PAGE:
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Canada amends Russia sanctions to combat sanctions evasion

Author(s): Matthew Kronby, Jesse Goldman, Alan Kenigsberg, Jacob Mantle, Danielle Chu, Chelsea Rubin

Mar 1, 2024

On February 21, 2024, Canada expanded the scope of its sanctions imposed in response to Russia’s war in Ukraine. The amendments to the Special Economic Measures (Russia) Regulations (the Russia Regulations) are aimed in large part at preventing circumvention of Russia-related sanctions. They were announced in coordination with the United Kingdom and the United States.

This Osler Update provides a high-level overview of the amendments and key takeaways for businesses.

Background context: evasion

Canada has come under considerable scrutiny from allies and non-governmental organizations for gaps in its existing Russia-related sanctions. For example, a U.S. Treasury report [PDF] published in September 2023 named Canada as one of the top ten countries for Russia-related export control evasion. There have been several reports of electronics and military goods, including detonators, being shipped from Canada to Kazakhstan or Kyrgyzstan and then ultimately to Russia, in an attempt to evade Russian sanctions and export controls.

These amendments are intended to close such loopholes and limit opportunities for evasion.

Expansion in scope of sanctionable persons

Prior to the amendments, various restrictions in the Russia Regulations applied only to “designated persons”: persons in Russia or Russian nationals listed in a schedule to the Russia Regulations. Persons who were neither in Russia nor Russian nationals could not be listed. 

The amendments to the Russia Regulations build on amendments made last year to their controlling statute, the Special Economic Measures Act (SEMA), by replacing the definition of “designated person” with the term “person”, as defined in section 2 of SEMA (“an individual or entity”). This gives Canada the ability to list persons who are neither in Russia nor Russian nationals, and appears to be intended to capture persons outside of Russia who support the Russian war effort, including those who help Russia to evade sanctions.

It would not be surprising if, in time, other regulations under SEMA are similarly amended.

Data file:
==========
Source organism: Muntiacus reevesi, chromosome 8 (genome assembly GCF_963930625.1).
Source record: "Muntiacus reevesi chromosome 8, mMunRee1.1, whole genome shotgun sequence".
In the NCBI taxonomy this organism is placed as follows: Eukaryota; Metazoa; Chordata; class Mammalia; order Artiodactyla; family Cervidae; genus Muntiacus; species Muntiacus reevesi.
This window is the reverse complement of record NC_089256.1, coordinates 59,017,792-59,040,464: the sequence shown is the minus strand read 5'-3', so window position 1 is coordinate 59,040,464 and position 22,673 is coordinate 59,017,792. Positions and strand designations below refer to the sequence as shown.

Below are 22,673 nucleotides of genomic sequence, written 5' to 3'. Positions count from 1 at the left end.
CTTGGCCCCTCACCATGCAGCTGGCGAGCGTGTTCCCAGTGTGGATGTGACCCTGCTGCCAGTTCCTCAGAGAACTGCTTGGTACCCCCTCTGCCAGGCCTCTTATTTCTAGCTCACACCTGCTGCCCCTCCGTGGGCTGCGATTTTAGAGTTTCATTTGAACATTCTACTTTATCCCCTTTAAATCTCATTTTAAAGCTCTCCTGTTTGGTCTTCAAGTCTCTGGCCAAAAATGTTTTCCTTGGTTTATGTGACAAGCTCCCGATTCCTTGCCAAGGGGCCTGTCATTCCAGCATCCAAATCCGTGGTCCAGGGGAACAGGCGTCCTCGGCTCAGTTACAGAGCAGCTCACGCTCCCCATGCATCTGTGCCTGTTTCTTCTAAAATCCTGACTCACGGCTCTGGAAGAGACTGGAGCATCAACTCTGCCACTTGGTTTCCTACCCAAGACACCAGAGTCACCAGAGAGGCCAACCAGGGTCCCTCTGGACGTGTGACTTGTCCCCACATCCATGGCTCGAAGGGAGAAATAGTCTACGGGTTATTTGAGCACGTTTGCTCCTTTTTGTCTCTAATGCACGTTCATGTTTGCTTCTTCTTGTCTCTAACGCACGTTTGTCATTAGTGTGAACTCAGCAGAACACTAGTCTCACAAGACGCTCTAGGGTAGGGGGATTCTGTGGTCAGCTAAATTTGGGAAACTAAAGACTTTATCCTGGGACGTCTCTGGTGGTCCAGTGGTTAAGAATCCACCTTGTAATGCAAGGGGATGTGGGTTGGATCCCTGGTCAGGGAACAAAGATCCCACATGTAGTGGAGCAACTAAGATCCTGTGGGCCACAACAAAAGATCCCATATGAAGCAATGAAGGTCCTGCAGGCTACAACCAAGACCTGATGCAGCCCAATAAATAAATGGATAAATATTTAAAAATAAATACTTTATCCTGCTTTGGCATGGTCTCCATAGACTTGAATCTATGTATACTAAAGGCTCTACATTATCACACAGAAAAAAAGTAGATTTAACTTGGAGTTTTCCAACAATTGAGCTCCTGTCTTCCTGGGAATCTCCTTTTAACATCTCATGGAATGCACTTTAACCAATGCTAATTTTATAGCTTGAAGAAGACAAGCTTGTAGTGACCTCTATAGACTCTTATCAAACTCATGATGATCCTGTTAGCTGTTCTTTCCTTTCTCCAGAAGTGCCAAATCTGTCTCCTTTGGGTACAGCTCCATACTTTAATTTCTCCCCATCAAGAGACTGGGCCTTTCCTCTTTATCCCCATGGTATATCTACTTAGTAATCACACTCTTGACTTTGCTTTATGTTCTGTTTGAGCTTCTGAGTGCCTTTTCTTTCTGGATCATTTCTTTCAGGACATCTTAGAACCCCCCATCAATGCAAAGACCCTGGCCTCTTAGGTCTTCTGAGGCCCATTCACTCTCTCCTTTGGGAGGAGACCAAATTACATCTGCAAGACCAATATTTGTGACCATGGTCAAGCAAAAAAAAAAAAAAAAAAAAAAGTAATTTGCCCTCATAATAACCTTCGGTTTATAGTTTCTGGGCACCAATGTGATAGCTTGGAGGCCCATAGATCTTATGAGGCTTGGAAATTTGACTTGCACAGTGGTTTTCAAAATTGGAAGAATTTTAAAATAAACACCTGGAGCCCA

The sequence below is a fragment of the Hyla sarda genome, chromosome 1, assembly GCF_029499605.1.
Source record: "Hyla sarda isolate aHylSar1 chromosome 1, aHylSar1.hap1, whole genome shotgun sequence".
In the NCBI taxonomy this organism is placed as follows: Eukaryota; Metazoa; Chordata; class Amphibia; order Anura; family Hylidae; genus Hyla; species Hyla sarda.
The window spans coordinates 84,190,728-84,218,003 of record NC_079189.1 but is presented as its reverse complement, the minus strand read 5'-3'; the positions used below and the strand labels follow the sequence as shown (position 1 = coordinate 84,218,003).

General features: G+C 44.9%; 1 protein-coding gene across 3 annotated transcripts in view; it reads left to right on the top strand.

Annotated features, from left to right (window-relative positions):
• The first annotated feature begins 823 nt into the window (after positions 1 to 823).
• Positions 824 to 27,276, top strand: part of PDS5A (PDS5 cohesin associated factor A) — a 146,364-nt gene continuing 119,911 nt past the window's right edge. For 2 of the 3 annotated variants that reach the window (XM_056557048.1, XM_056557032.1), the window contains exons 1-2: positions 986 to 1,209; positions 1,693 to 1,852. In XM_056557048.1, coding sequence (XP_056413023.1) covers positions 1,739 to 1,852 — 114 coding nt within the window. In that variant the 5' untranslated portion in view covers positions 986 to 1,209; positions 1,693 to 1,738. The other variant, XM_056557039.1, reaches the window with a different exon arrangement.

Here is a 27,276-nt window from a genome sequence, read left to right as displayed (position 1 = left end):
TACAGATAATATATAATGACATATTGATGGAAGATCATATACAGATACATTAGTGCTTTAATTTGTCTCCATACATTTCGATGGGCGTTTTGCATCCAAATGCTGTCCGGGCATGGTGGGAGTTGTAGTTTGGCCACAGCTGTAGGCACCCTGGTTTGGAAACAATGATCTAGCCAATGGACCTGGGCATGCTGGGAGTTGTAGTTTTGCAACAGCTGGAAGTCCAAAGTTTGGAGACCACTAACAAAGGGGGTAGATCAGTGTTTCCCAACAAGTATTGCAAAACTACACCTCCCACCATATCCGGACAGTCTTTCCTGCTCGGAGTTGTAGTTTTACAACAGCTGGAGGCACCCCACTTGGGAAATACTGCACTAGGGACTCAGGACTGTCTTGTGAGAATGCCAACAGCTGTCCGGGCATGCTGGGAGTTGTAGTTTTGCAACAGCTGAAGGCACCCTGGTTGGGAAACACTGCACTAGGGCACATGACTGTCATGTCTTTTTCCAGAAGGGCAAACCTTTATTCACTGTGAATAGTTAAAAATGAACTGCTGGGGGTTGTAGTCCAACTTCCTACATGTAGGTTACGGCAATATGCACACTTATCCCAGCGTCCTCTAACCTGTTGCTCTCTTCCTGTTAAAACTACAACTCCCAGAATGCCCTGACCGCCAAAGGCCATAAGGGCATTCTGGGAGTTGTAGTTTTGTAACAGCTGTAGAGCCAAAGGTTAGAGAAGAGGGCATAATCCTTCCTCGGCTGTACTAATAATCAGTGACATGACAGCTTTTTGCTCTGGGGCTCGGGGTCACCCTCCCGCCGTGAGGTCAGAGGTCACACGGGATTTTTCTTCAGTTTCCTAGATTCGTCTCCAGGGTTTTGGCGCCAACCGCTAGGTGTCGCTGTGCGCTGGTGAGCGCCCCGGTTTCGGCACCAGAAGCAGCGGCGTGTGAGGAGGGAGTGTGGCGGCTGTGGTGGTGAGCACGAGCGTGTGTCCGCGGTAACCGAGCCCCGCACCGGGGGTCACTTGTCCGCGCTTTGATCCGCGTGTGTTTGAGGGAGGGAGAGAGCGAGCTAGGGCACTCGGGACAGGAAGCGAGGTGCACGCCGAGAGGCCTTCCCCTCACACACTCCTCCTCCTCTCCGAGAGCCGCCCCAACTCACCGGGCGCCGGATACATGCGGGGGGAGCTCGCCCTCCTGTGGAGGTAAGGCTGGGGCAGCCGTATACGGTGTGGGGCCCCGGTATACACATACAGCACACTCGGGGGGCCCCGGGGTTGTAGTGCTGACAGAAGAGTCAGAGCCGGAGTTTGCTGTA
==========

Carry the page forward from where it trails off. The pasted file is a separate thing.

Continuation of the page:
Items used to produce weapons

The amendments also expand the list of goods that could be used for military purposes and that are therefore prohibited to be exported, sold, supplied or shipped to Russia or any person in Russia. The newly listed goods include the aforementioned explosives and detonators and other goods that have been identified in reports as the subject of export control circumvention, including

  • certain processing units
  • ball bearings and certain forms of roller bearings
  • machines and apparatus for the manufacture of semiconductors or electronic integrated circuits
  • aerials and aerial reflectors
  • telescopic sights for fitting to arms, periscopes and other optical devices
  • navigational instruments (including for aeronautical or space navigation)
  • oscilloscopes, oscillographs and other instruments using optical radiations
  • instruments for measuring or checking voltage, current or power with a recording device
  • other instruments for measuring or checking semiconductor wafers or devices

Additional sanctioned individuals and entities

The amendments also add 10 individuals and 153 entities to the list of persons under the Russia Regulations who are subject to a broad dealings ban. This ban prevents Canadians and persons in Canada from engaging in commercial activities and other transactions involving or benefitting sanctioned persons. According to Global Affairs Canada, which administers the sanctions, these newly listed individuals and entities support the Russian military through finance, logistics and sanctions evasion.

These amendments bring the total number of individuals listed under the Russia Regulations to 1,605, and the total number of listed entities to 492. As the numbers of listed individuals and entities expands, it continues to be important that businesses conduct due diligence with respect to both new and existing counterparties, to ensure that those counterparties are not themselves sanctioned nor owned or controlled by sanctioned persons.

Key takeaways

The expansion of the scope of persons who may be listed under Canadian sanctions regulations, and specifically now under the Russia Regulations — from individuals who are residents in or nationals of the target country, to “persons” located anywhere — is a marked shift in how Canada applies its autonomous sanctions. Businesses should be mindful that the sanctions landscape continues to evolve. Ensuring compliance with these obligations remains of paramount importance.

Osler’s International Trade and Investment Group closely monitors this rapidly developing area of law. If you require assistance or have questions regarding compliance with Canada’s trade and sanctions regulatory regimes, please contact a member of our team.